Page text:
On Making A Difference

Every man who thinks and writes will begin to harbor hopes of making a difference, and even, perhaps, begin to believe he is seeing evidence of his making a difference. In an age without true teachers, it may even be necessary for a man to experience such hopes, as an impetus to forge ahead with his thought against the taste and climate of the time, and especially to devote the years one must devote, and forsake the sleep and opportunities one must forsake, to develop the voice with which his ideas may best be communicated. If any of his soul has managed to survive this trial by relevance, however, the best thing that can happen to him now is to come face to face, in the harshest possible way, with the realization that he will make no difference, which is to say that nothing about his society will be changed in any essential way by anything he says, and that this is true whether he has ten readers or ten million. For this realization is the only gateway to the greatest freedom of the soul, which is the freedom from the here and now, from the vision-distorting lenses of one’s immediate concerns and the deafening distraction of one’s own echo.

For what is my slavery, seen from the perspective of eternity? What is my enslaver, seen against the forces of time and necessity? If a stone got in the young Plato’s sandal, forcing the cocky aspiring poet and statesman to stop for a moment in his stroll through the agora; and if in that pause, he crossed paths with Socrates for the first time, heard the old man shaming some politician about his inability to define justice, and became enraptured by this peculiarly intransigent and courageous investigator of human nature; then was not that stone in Plato’s shoe a greater mover of history than anything our impassioned political writers of today will say about why this party is right and that party wrong, or about how everything depends on the decisions made this month? In truth, very little of ultimate importance depends on the practical decisions of practical men this month, or any month. Such men and their decisions and deliberations, as well as we ourselves and ours, would most fruitfully be examined and explained not as matters of moment — they and we are merely matters of this moment, which is a very different thing — but rather as manifestations and instantiations. For every day is properly understood not as The Day but as a certain kind of day, an example of a type. Likewise with all our situations and crises; real enough for us, but most fully comprehensible not as unique events in our time, but as useful examples in a wider examination of all time, of time itself, or of the human condition.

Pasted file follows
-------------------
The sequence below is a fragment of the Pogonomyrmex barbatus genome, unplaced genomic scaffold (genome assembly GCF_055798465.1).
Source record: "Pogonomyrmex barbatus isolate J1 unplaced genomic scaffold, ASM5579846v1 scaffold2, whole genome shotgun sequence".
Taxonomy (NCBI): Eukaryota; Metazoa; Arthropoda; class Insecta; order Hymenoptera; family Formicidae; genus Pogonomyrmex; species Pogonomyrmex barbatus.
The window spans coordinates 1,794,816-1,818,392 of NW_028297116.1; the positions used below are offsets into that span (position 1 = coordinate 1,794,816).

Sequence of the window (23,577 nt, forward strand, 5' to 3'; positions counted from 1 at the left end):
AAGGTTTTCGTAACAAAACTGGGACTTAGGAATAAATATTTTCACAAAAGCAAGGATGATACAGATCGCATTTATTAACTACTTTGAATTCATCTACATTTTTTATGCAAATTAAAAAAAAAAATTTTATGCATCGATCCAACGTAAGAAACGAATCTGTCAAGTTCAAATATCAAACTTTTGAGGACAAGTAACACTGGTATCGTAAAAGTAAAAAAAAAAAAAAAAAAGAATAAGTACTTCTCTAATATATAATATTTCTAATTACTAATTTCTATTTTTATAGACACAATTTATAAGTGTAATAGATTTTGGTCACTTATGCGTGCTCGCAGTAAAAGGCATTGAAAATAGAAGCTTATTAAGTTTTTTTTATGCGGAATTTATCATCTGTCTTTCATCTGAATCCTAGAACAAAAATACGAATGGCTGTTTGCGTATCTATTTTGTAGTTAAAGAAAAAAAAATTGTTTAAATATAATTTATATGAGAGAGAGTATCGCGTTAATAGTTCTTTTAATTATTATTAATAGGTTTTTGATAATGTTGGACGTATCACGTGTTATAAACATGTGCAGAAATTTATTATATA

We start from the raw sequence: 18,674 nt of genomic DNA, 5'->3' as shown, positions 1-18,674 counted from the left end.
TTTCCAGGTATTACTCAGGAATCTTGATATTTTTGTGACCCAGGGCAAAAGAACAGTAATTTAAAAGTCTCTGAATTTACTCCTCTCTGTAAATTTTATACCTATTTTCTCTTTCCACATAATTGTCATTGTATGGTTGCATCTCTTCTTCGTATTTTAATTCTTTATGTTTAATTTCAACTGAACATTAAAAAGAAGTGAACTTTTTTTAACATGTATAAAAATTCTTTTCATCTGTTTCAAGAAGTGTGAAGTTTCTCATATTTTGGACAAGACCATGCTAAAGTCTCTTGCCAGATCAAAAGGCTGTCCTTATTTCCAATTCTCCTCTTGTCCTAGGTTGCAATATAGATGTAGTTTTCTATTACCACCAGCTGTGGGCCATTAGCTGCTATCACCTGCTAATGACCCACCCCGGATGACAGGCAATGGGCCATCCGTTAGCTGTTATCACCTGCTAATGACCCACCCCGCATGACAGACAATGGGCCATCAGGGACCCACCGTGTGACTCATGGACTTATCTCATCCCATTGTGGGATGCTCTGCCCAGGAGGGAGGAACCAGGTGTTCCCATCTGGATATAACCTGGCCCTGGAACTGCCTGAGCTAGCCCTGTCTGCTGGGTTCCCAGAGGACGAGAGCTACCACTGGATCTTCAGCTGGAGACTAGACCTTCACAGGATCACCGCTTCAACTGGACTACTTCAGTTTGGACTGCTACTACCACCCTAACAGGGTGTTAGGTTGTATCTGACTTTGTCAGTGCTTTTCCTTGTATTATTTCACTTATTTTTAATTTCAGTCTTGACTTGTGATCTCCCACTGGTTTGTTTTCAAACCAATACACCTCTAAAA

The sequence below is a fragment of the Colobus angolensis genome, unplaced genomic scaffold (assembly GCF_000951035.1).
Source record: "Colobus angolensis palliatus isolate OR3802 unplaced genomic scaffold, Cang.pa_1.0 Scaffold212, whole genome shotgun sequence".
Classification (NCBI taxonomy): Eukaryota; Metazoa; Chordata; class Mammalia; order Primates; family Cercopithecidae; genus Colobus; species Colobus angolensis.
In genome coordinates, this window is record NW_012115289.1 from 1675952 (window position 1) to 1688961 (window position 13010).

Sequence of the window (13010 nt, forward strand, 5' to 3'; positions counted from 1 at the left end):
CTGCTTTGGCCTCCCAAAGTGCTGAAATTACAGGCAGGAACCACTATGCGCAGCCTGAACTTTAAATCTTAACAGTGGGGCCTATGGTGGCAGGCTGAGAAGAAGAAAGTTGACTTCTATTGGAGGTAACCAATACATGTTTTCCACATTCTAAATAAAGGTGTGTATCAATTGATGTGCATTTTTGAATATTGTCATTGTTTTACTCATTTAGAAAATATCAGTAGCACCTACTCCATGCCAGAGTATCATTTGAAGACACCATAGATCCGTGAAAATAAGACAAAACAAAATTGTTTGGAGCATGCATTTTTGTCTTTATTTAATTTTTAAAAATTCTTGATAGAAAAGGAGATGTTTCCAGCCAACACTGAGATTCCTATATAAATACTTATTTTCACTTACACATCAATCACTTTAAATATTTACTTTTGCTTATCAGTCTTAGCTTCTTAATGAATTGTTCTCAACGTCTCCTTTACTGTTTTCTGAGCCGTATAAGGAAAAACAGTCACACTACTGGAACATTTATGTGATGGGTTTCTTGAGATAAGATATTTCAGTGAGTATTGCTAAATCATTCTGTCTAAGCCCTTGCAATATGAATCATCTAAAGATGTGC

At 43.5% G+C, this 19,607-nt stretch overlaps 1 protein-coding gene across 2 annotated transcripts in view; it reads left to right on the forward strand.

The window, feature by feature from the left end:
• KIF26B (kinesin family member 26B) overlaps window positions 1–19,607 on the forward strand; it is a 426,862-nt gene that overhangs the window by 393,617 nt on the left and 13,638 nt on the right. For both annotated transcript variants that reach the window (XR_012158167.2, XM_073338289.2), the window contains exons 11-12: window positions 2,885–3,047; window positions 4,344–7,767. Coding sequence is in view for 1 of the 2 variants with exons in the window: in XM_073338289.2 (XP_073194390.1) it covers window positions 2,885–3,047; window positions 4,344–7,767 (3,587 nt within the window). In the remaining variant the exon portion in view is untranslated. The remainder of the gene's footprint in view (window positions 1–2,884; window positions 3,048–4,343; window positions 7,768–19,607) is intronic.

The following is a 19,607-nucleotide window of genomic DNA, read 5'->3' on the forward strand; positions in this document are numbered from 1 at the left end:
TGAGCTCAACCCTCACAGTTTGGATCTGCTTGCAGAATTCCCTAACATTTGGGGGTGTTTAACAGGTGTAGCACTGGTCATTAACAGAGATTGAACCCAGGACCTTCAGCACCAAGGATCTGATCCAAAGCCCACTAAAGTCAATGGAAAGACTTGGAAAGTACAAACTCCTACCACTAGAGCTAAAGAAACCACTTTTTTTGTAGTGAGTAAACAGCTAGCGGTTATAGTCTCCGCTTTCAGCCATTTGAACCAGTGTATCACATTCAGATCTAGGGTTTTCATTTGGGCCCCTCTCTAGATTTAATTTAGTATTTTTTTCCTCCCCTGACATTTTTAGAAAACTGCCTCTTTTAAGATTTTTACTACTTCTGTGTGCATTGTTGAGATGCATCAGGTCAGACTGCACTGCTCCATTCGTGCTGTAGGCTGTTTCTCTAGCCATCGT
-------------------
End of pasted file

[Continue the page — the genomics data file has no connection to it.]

It is no shortcoming or deficiency of the thinking man that he is less efficacious in his immediate surroundings than he imagines himself to be. On the contrary, the awareness of this truth is itself a significant step on the road to self-knowledge, which means knowledge of human nature. In the end, a man has triumphed over the demons of immediacy and the overestimation of his immediate significance when he realigns his thought — including his thought about the political and moral urgencies of his day — with the movements of the spheres, and thus accepts, not with resignation but with enthusiasm, that to see his surroundings in their proper proportions, and to hear the quietest reverberations of the ancients over the foreground din of his own voice and those of his contemporaries, is an accomplishment far greater than all the self-gratifying illusions of immediate relevance that he had previously clung to as his source of meaning.

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